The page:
Background: The concept that premenopausal female patients are more resistant to shock than male patients has been shown in numerous preclinical models. The more relevant effect of gender on clinically important outcomes after trauma is less clear. Clinical studies have been conflicting, both supporting and refuting the protective effects of gender on outcomes, primarily because of limitations in sample size and patient stratification. In an attempt to resolve this ongoing dispute, we evaluated the effect of gender on various outcomes in the largest single institutional series of trauma patients reported in the literature after blunt injury.
Study design: All patients sustaining blunt trauma during a 10-year period were identified from the trauma registry and stratified by gender, age, and severity of shock and injury. Outcomes included ventilator-associated pneumonia, ARDS, bacteremia, ventilator days, ICU days, hospital length of stay, and mortality. Multivariable logistic regression was performed to determine whether gender was an independent predictor of mortality, morbidity, or both.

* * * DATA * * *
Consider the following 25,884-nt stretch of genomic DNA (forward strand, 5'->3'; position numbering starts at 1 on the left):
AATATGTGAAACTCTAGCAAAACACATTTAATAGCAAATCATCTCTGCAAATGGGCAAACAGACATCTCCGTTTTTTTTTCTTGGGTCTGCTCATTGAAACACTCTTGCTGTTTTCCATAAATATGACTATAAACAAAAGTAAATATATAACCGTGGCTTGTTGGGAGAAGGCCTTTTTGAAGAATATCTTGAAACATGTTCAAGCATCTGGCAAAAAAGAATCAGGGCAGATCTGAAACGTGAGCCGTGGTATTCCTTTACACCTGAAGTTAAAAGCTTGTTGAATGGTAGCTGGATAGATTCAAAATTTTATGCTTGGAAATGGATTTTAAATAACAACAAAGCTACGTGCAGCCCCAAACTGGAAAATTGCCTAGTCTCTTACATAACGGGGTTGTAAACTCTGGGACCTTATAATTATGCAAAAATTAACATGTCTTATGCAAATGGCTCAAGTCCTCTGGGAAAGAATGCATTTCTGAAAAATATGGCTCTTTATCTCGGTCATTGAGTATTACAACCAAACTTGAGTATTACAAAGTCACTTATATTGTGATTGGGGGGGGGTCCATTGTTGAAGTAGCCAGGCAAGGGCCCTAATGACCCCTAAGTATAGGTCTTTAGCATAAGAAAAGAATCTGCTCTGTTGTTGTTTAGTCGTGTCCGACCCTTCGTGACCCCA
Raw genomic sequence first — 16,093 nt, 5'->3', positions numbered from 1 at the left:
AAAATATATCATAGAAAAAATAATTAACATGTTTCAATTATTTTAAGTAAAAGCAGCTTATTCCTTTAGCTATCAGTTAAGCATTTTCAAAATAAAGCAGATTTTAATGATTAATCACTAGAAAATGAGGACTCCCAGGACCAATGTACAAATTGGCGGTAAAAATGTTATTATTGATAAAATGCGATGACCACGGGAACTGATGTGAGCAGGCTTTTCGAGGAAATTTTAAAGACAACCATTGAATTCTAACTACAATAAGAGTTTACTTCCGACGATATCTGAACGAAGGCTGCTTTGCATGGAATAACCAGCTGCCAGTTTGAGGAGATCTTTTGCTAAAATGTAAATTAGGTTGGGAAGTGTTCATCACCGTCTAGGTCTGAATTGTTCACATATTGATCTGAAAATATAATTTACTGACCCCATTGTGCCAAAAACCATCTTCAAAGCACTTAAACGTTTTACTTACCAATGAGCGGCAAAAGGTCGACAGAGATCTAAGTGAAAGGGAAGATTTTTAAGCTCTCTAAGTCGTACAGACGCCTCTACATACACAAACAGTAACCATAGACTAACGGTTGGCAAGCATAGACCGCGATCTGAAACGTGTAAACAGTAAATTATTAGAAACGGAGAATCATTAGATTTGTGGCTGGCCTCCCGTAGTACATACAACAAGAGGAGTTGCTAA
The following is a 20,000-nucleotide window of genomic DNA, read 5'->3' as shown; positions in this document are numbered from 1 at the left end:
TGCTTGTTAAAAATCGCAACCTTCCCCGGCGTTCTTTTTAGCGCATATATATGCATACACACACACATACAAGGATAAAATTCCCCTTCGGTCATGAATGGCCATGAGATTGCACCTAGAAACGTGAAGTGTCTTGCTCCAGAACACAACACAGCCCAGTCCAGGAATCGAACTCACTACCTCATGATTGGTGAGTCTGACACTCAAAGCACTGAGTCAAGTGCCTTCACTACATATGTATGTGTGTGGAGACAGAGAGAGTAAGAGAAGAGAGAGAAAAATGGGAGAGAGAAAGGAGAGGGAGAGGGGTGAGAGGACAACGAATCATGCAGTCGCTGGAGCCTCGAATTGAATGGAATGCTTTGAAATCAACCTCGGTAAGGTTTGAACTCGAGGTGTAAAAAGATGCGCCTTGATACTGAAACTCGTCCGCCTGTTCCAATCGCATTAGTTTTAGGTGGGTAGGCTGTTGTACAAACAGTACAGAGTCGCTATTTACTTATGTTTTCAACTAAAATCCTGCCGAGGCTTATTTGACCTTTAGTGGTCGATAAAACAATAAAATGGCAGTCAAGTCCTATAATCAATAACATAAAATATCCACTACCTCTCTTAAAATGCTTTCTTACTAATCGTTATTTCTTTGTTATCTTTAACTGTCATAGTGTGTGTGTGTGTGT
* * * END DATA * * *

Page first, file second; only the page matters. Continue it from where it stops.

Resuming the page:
Results: There were 36,010 patients identified; 304 died in the resuscitation area, leaving 24,331 men and 11,375 women for analysis. Logistic regression identified gender as an independent predictor of morbidity but failed to show gender as an independent predictor of early (48-hour and 7-day) and overall mortality.
Conclusions: Multivariable logistic regression analysis of a large trauma cohort definitively establishes that gender is not independently associated with mortality after blunt trauma in humans. In contrast, male gender was shown to be associated with increased morbidity. Unlike rodent studies, gender alone offers no survival advantage in humans after blunt trauma.